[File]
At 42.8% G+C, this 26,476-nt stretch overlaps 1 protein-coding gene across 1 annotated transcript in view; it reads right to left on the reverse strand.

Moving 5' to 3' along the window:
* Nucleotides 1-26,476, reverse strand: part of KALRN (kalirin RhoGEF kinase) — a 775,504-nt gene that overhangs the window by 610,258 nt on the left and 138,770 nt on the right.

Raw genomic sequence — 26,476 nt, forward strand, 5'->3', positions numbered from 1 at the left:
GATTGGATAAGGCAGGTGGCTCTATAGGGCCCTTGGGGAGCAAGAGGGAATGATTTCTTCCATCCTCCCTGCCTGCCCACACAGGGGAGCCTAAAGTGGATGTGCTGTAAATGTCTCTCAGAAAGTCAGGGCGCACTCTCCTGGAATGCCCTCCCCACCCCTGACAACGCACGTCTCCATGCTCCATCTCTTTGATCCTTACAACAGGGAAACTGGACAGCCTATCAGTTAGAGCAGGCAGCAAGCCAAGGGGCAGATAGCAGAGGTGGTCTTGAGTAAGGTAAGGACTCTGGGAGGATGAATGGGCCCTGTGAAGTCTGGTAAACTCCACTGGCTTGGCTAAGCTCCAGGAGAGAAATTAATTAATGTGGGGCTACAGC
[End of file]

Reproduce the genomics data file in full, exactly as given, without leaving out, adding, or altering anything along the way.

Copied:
At 42.8% G+C, this 26,476-nt stretch overlaps 1 protein-coding gene across 1 annotated transcript in view; it reads right to left on the reverse strand.

Moving 5' to 3' along the window:
* Nucleotides 1-26,476, reverse strand: part of KALRN (kalirin RhoGEF kinase) — a 775,504-nt gene that overhangs the window by 610,258 nt on the left and 138,770 nt on the right.

Raw genomic sequence — 26,476 nt, forward strand, 5'->3', positions numbered from 1 at the left:
GATTGGATAAGGCAGGTGGCTCTATAGGGCCCTTGGGGAGCAAGAGGGAATGATTTCTTCCATCCTCCCTGCCTGCCCACACAGGGGAGCCTAAAGTGGATGTGCTGTAAATGTCTCTCAGAAAGTCAGGGCGCACTCTCCTGGAATGCCCTCCCCACCCCTGACAACGCACGTCTCCATGCTCCATCTCTTTGATCCTTACAACAGGGAAACTGGACAGCCTATCAGTTAGAGCAGGCAGCAAGCCAAGGGGCAGATAGCAGAGGTGGTCTTGAGTAAGGTAAGGACTCTGGGAGGATGAATGGGCCCTGTGAAGTCTGGTAAACTCCACTGGCTTGGCTAAGCTCCAGGAGAGAAATTAATTAATGTGGGGCTACAGC